Luckily, this took care of the problem, but I have learned my lesson. No more inappropriate soap from me!

PS - The dishes, they were fine. Very lemon-y fresh.


Jan. 14

WHY does EVERY diaper change have to be a GODDAMN NATIONAL TRAGEDY?!?!?!


Jan. 13
Arguments in Favor of Torture/Death Penalty

I believe killing and torture is wrong, whether it's sanctioned by the state or not. But some people are animals who don't deserve to live, like this guy.

And my attempts to be respectful of all cultures are really challenged when I read things like this.

Cultures who, as a matter of policy, kill/abort/abandon their female offspring in favor of male offspring are off-balancing their populations' gender distribution. Eventually there will be a shortage of baby-makers and a resulting plummet in birth rate. How close to extinction will they have to get before they shape up?


Jan. 11

Ever since Katrina, I've had Led Zeppelin's "When the Levee Breaks" stuck in my head.


Today I went to the dentist. Usually, about a week before an appointment, I do that sad, desperate flossing thing so that when the hygienist asks if I'm flossing and I say yes, I'm not totally lying. This time, I didn't bother - I don't have time for flossing, what with the baby wrangling and laundry and more that I have going on.

Anyway, the hygienist asked, "How's your flossing?" and I said "Terrible!"

The answer surprised her so much she laughed and forgot to scold me.


I don't like those guys everyone calls "nice guys." They're usually so wedded to their self-image as "nice guys" that they're indiscriminately nice to everyone. I would like you to like me for me, not because you have a reputation to uphold.


Several years ago, I went on an ill-advised deep-sea fishing trip with my then-boyfriend, my mother, and her boyfriend. The ride out was fine, but they stopped the boat for fishing. This did not sit well with me, and Dramamine notwithstanding, it took about 5 minutes before I was leaning over the side getting hideously, horribly seasick. I thought my stomach was going to crawl out my nose.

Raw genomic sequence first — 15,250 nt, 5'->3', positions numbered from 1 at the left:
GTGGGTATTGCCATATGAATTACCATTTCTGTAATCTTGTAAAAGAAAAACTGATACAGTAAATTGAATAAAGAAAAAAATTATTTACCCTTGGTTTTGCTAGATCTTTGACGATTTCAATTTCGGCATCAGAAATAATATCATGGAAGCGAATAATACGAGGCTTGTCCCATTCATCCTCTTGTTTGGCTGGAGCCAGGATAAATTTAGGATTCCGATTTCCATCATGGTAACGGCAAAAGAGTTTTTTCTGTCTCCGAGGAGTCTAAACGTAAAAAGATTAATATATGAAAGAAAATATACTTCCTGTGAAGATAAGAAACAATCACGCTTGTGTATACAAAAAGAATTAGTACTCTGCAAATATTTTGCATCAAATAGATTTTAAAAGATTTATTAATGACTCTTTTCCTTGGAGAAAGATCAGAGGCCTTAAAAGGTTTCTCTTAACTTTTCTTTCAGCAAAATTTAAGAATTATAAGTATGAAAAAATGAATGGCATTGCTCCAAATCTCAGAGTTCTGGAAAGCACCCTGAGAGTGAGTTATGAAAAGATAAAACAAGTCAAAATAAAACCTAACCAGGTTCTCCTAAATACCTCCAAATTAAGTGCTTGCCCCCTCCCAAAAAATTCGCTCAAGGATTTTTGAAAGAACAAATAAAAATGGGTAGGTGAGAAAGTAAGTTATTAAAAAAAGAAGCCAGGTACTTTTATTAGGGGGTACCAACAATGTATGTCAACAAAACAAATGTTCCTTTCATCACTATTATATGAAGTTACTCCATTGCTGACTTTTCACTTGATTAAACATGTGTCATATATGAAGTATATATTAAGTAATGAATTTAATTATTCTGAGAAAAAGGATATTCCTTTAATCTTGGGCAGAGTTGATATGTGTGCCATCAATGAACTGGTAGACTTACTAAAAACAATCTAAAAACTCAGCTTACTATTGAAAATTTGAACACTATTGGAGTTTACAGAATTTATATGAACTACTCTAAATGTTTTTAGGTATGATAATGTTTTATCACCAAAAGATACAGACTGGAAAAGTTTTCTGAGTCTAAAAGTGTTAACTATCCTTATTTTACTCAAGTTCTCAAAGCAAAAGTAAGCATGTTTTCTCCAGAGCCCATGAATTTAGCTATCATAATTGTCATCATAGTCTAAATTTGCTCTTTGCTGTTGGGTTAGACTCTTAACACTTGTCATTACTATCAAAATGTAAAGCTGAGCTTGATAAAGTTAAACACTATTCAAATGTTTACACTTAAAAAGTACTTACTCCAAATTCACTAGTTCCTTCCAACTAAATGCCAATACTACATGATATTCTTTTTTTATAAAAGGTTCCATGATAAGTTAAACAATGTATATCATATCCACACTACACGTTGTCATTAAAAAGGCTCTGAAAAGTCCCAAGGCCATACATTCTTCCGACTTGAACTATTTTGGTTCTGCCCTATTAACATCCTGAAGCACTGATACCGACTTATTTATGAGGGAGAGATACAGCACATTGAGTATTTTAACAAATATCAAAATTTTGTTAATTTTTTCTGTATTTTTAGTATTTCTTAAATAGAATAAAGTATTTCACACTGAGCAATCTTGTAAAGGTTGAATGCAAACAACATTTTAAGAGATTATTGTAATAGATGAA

A man and his young son stood nearby with their fishing poles, probably hoping that vomit acts as chum, thus offsetting the fish-frightening noises I was producing.

The man edged closer and asked, "Would you like some Dramamine?"

I said, "I took some, it's over there," and pointed to a patch of vomit floating away.

I feel that it shows considerable presence of mind to be able to joke when you are that seasick, but he was unappreciative.


Jan. 5
Blogging as PTSD Therapy

So, this Christmas being Eliza's first, I figured we'd better visit a grandparent, and, my mother being the farthest away (Texas) and having the least access to her grandbaby, she won.

I also decided that I would go out early with Eliza, with Jim to follow us about 4 days later.

It is at this point in the story that my colleague, Penny, interrupted me and said, "Wait, you traveled by yourself for your child's first plane trip? Why didn't you come talk to me?! I would've told you that was a STUPID idea!"

Yep. Shoulda talked to Penny.

We got up at our usual time (5 a.m.) and were making good time until we noticed that a. the car was encrusted in ice and b. that we had to drive in that crap. At the airport, we were held up in the security line from hell. Apparently everyone was getting the anal cavity search, because it took forever. I had to take off my shoes and the baby carrier, and I'm surprised I didn't have to whisk Eliza through the X-ray machine.